“Guys Do it All the Time“
Written by Kim Tribble and Bobby Whiteside
#1 (1 week)
September 14, 1996
A promising young artist earns her only No. 1 hit.
The Road to No. 1
Mindy McCready was singing in her home state of Florida from the age of three, belting out spirituals at her Pentecostal church. A bright and capable student, she graduated high school early at the age of sixteen, taking part-time work with her mother’s ambulance company to save up money for a move to Nashville. She hit Music City on her eighteenth birthday, setting the goal of earning a recording contract within a year. It worked, and she was signed to BNA Records a week shy of turning nineteen.
Her debut album, Ten Thousand Angels, was launched with the title track, which went top ten. Her only appearance at the top followed right after.
The No. 1
We’re solidly in the part of the decade where Music Row started treating artists as disposable and replaceable, even if they had gold, platinum, and in McCready’s case, multi-platinum albums under their belts. Among female acts, they did it to Lari White first, and then McCready, and then Deana Carter.
But out of all of them, none got done dirtier than McCready, who was treated like she was disposable even when she was topping the chart. She was a great singer with a promising future who was chewed up and spit out by the industry, and it’s a damn shame. She deserved better.
“Guys Do it All the Time” is a great song, and Mindy McCready sings it perfectly. Its role reversal storyline is coated with just enough sugar from McCready’s twangy performance to make its cutting gender commentary go down smoothly.
Listening to it a quarter century down the line, it’s obvious in retrospect how much of the narrative around this record and this artist was pure garbage. It was presented as a dime store knock-off of Shania Twain’s pop-country by a marginally talented vocalist who was using sex appeal to sell her records.
That last part has always been bullshit, whether it was written about Mindy or Shania or Madonna or any other female artist who bypassed the salivating male audience completely and spoke directly to female record buyers. But the rest of it is bullshit, too.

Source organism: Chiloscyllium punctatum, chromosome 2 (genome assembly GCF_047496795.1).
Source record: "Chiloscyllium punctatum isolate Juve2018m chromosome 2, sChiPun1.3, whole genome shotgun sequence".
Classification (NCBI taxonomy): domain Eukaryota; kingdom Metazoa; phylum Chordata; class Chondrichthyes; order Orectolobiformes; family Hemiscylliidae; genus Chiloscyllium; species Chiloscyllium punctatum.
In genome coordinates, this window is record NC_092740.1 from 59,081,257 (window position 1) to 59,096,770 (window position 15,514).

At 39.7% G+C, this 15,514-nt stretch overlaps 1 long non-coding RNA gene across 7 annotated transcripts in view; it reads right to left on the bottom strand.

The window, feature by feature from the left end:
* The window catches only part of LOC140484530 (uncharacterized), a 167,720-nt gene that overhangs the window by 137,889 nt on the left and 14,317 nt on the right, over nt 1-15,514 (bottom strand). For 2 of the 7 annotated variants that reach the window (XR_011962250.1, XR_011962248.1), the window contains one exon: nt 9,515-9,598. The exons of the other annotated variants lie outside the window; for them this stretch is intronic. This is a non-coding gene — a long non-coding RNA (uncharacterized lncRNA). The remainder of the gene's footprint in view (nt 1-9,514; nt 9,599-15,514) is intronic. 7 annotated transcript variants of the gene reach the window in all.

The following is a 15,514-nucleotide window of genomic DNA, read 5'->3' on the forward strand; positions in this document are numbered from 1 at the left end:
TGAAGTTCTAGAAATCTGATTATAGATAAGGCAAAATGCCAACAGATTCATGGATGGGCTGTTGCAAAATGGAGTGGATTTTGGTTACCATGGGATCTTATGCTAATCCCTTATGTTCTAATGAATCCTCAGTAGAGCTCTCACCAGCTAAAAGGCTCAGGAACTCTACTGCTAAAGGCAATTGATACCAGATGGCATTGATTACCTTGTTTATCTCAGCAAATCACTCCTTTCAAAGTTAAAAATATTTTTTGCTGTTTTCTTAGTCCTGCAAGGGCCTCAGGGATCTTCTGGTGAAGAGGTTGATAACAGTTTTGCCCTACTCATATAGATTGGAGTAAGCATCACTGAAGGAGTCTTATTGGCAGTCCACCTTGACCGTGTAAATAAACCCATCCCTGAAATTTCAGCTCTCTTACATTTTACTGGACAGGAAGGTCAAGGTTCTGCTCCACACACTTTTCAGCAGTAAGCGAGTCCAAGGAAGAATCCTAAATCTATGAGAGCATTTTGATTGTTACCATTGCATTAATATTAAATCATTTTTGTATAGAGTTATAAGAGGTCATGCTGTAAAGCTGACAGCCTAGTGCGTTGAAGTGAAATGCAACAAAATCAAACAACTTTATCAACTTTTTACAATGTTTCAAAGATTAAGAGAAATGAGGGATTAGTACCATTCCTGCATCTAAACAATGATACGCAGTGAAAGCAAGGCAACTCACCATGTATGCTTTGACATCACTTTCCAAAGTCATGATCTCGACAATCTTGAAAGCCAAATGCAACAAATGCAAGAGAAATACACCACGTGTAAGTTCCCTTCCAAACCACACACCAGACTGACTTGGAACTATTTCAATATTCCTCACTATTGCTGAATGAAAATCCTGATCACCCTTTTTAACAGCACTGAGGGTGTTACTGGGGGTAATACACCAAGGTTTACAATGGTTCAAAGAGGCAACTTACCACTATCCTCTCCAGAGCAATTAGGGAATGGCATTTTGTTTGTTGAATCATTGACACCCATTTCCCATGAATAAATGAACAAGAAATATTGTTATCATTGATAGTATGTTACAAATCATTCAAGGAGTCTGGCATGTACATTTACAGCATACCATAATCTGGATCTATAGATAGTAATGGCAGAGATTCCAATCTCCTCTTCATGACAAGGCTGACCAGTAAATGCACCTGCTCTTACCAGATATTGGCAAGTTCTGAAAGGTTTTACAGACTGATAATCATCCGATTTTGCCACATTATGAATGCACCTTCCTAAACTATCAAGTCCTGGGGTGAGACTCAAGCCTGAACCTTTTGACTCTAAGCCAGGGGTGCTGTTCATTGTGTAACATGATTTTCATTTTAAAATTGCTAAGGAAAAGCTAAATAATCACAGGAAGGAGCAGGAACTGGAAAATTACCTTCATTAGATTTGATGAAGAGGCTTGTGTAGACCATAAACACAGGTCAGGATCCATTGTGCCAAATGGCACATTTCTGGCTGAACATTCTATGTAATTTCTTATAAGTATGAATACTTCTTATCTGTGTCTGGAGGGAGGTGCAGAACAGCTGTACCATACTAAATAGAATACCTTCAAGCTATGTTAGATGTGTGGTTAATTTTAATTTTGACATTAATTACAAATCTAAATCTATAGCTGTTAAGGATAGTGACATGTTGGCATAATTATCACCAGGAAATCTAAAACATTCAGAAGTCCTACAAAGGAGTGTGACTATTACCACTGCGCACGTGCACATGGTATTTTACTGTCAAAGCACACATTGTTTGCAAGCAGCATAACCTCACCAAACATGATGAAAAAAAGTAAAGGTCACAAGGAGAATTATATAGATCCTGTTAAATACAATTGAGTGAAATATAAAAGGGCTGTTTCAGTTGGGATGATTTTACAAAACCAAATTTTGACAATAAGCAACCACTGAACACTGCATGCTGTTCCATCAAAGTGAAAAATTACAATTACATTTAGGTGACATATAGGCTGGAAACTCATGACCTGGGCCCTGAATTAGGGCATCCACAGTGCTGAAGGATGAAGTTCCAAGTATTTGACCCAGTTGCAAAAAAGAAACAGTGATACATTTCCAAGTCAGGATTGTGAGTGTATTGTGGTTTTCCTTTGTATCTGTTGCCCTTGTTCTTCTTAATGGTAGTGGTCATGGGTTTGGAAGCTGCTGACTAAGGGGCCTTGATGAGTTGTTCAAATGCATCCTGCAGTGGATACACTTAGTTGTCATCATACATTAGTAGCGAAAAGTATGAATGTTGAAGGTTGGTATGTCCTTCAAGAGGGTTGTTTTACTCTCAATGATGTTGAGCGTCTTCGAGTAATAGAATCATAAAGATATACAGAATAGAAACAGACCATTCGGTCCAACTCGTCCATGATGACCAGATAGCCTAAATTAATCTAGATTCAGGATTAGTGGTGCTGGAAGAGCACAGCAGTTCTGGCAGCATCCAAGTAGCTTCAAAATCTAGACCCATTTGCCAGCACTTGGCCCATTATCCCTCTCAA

These producers wouldn’t know how to make a pop country record if they tried, and they didn’t try. It’s a standard nineties country song that has more in common with the neo-traditionalist records from earlier in the decade than the pop-country sound that allowed Shania, Faith, and Lonestar to cross over. McCready is a great country singer, quite specifically, with a natural twang that would make pop airplay as impossible for her as it was for Reba and Loretta before her.
Yes, I’m going there. It’s no coincidence that Reba openly celebrated this song when it was on the radio and wished she was the one singing it in concert every night. This song is solidly in the tradition of down home country women putting their men in check and refusing to allow two different set of rules in their households. If Loretta Lynn had come along in 1996, this is the kind of material she would have been singing.
The Road From No. 1
Ten Thousand Angels produced two more hits on its way to double platinum sales: the top twenty “Maybe He’ll Notice Her Now” and the top five “A Girl’s Gotta Do (What a Girl’s Gotta Do.)” Her second album, If I Don’t Stay the Night, went gold in spite of lukewarm radio support, producing the top twenty hit “You’ll Never Know” and the top thirty hit “What if I Do.” After her third album, I’m Not So Tough, failed to produce a hit, she was dropped from her label.
McCready resurfaced on Capitol for one album in 2002, and later recorded her fifth and final album, I’m Still Here, for an independent label in 2008. I won’t recount her personal journey here, but it sadly ended in tragedy with her taking her own life in 2013 at the age of 37. I’ll say it again. She deserved better.
“Guys Do it All the Time” gets an A.
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